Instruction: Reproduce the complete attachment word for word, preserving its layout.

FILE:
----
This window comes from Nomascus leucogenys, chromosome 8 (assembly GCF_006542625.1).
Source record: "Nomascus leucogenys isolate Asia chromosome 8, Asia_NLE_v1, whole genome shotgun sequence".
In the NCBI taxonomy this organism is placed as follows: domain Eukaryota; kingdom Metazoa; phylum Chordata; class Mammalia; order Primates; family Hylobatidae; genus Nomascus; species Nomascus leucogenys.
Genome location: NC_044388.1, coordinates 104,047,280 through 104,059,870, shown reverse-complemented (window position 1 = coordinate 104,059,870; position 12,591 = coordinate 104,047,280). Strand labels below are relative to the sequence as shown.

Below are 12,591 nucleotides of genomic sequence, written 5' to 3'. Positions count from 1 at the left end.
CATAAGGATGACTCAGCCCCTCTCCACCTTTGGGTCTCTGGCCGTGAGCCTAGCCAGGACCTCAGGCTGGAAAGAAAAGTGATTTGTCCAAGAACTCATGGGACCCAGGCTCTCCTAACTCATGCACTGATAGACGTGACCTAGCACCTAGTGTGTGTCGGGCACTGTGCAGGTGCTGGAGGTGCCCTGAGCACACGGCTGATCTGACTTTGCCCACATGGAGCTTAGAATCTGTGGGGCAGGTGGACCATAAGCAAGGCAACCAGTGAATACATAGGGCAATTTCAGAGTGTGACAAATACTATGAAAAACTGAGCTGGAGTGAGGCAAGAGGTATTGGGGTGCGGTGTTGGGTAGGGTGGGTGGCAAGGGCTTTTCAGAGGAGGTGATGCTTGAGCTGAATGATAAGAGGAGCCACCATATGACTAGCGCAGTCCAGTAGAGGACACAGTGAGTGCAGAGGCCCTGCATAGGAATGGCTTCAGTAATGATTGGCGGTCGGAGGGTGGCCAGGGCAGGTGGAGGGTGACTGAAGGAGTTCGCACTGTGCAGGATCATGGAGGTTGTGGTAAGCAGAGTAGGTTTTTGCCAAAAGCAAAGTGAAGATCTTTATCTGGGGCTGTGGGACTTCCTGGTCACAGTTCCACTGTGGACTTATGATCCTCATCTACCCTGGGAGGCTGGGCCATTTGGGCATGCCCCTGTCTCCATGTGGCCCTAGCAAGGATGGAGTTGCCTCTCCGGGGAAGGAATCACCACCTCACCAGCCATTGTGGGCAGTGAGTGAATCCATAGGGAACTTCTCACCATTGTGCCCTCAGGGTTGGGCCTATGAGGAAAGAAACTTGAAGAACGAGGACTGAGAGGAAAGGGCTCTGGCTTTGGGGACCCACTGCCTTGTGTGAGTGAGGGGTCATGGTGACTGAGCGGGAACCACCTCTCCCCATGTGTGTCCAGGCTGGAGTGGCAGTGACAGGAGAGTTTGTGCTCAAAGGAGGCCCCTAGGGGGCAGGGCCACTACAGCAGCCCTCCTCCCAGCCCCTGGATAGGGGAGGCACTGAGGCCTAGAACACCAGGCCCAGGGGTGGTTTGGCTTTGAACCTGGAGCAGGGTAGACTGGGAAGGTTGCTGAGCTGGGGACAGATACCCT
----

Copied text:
This window comes from Nomascus leucogenys, chromosome 8 (assembly GCF_006542625.1).
Source record: "Nomascus leucogenys isolate Asia chromosome 8, Asia_NLE_v1, whole genome shotgun sequence".
In the NCBI taxonomy this organism is placed as follows: domain Eukaryota; kingdom Metazoa; phylum Chordata; class Mammalia; order Primates; family Hylobatidae; genus Nomascus; species Nomascus leucogenys.
Genome location: NC_044388.1, coordinates 104,047,280 through 104,059,870, shown reverse-complemented (window position 1 = coordinate 104,059,870; position 12,591 = coordinate 104,047,280). Strand labels below are relative to the sequence as shown.

Below are 12,591 nucleotides of genomic sequence, written 5' to 3'. Positions count from 1 at the left end.
CATAAGGATGACTCAGCCCCTCTCCACCTTTGGGTCTCTGGCCGTGAGCCTAGCCAGGACCTCAGGCTGGAAAGAAAAGTGATTTGTCCAAGAACTCATGGGACCCAGGCTCTCCTAACTCATGCACTGATAGACGTGACCTAGCACCTAGTGTGTGTCGGGCACTGTGCAGGTGCTGGAGGTGCCCTGAGCACACGGCTGATCTGACTTTGCCCACATGGAGCTTAGAATCTGTGGGGCAGGTGGACCATAAGCAAGGCAACCAGTGAATACATAGGGCAATTTCAGAGTGTGACAAATACTATGAAAAACTGAGCTGGAGTGAGGCAAGAGGTATTGGGGTGCGGTGTTGGGTAGGGTGGGTGGCAAGGGCTTTTCAGAGGAGGTGATGCTTGAGCTGAATGATAAGAGGAGCCACCATATGACTAGCGCAGTCCAGTAGAGGACACAGTGAGTGCAGAGGCCCTGCATAGGAATGGCTTCAGTAATGATTGGCGGTCGGAGGGTGGCCAGGGCAGGTGGAGGGTGACTGAAGGAGTTCGCACTGTGCAGGATCATGGAGGTTGTGGTAAGCAGAGTAGGTTTTTGCCAAAAGCAAAGTGAAGATCTTTATCTGGGGCTGTGGGACTTCCTGGTCACAGTTCCACTGTGGACTTATGATCCTCATCTACCCTGGGAGGCTGGGCCATTTGGGCATGCCCCTGTCTCCATGTGGCCCTAGCAAGGATGGAGTTGCCTCTCCGGGGAAGGAATCACCACCTCACCAGCCATTGTGGGCAGTGAGTGAATCCATAGGGAACTTCTCACCATTGTGCCCTCAGGGTTGGGCCTATGAGGAAAGAAACTTGAAGAACGAGGACTGAGAGGAAAGGGCTCTGGCTTTGGGGACCCACTGCCTTGTGTGAGTGAGGGGTCATGGTGACTGAGCGGGAACCACCTCTCCCCATGTGTGTCCAGGCTGGAGTGGCAGTGACAGGAGAGTTTGTGCTCAAAGGAGGCCCCTAGGGGGCAGGGCCACTACAGCAGCCCTCCTCCCAGCCCCTGGATAGGGGAGGCACTGAGGCCTAGAACACCAGGCCCAGGGGTGGTTTGGCTTTGAACCTGGAGCAGGGTAGACTGGGAAGGTTGCTGAGCTGGGGACAGATACCCT